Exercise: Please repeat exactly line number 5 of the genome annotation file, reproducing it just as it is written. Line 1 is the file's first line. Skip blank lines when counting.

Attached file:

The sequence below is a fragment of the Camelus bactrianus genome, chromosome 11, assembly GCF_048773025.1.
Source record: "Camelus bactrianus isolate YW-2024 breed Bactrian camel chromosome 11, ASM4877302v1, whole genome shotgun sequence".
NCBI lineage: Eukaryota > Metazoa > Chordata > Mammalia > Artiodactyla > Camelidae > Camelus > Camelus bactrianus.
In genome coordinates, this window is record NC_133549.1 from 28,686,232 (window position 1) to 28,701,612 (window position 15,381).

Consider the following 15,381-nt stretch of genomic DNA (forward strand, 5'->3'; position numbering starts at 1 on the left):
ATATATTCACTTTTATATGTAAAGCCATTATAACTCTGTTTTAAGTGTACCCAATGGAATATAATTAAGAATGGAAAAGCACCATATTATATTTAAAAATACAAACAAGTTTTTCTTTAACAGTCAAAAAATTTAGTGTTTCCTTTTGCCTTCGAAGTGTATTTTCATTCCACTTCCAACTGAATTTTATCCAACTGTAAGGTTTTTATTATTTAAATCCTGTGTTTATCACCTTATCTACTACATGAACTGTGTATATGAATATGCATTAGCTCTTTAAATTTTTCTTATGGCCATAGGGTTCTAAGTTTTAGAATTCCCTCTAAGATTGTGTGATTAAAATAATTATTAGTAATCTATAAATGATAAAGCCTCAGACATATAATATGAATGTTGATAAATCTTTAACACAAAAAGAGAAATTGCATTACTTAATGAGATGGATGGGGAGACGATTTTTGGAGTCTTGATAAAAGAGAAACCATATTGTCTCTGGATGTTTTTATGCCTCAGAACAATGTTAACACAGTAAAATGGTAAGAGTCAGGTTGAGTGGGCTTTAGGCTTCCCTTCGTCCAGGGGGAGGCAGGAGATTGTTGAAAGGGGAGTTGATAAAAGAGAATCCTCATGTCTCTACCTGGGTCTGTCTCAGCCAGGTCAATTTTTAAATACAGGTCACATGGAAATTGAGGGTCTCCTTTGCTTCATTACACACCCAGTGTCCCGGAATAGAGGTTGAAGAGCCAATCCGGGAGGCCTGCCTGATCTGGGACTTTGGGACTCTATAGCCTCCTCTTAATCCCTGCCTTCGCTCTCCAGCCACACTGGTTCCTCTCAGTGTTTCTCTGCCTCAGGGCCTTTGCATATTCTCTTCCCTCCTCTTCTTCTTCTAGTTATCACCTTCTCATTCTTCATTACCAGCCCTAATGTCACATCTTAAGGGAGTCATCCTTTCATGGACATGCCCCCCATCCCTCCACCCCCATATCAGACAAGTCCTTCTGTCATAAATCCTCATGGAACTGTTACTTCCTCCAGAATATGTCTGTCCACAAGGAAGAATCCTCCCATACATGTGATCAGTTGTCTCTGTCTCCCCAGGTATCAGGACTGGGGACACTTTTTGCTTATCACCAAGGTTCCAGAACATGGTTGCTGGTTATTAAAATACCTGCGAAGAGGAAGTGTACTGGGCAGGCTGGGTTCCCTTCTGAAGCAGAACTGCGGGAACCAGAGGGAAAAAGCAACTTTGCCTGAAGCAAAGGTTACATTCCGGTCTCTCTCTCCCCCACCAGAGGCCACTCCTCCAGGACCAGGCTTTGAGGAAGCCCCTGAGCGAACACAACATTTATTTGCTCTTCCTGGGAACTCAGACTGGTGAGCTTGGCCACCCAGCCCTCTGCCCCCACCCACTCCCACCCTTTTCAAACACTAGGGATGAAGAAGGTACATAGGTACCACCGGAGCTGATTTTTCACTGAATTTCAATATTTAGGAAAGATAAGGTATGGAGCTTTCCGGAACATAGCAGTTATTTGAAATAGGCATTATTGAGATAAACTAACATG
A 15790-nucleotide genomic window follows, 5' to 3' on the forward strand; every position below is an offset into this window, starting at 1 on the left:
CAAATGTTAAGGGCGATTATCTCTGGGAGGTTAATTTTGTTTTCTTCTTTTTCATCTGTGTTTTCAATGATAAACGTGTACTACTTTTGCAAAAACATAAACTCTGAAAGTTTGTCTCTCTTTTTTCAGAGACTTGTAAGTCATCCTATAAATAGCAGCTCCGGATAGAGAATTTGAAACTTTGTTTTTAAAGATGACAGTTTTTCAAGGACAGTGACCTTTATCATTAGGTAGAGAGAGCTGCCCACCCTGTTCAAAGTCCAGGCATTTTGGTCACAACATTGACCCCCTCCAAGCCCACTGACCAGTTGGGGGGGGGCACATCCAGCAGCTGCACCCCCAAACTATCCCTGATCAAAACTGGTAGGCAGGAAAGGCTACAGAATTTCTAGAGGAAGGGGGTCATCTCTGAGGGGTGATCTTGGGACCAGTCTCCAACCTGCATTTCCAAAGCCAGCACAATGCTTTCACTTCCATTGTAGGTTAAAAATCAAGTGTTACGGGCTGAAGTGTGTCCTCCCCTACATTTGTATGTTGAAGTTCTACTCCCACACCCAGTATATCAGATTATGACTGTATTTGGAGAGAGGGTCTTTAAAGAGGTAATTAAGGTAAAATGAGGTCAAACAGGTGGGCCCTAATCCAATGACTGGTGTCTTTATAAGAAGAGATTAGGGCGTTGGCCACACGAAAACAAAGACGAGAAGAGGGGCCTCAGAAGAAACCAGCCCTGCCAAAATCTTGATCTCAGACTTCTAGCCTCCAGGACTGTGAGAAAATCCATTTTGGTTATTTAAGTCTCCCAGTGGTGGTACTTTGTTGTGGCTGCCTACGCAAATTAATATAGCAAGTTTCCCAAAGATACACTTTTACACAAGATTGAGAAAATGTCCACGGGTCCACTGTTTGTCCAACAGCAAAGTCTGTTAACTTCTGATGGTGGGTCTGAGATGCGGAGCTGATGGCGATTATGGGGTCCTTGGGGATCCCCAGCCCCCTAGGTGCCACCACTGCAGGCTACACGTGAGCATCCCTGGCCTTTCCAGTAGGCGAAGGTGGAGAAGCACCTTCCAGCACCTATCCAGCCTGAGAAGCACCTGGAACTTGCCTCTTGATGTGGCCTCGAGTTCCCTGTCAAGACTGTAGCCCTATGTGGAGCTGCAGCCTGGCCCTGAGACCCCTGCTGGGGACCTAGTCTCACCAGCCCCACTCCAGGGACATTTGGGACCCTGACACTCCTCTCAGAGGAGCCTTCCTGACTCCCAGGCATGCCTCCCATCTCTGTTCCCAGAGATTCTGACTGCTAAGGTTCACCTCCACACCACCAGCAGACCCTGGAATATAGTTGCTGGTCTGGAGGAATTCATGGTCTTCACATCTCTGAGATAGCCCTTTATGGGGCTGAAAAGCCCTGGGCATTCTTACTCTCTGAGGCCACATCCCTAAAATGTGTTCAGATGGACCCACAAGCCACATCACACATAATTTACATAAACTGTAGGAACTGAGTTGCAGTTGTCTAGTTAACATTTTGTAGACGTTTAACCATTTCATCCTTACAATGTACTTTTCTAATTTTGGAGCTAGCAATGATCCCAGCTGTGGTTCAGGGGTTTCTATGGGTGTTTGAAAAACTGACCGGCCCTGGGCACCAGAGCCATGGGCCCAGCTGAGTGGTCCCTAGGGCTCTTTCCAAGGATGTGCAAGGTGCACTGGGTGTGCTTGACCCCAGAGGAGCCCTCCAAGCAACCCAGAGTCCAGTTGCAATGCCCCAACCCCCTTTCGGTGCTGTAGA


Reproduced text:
Consider the following 15,381-nt stretch of genomic DNA (forward strand, 5'->3'; position numbering starts at 1 on the left):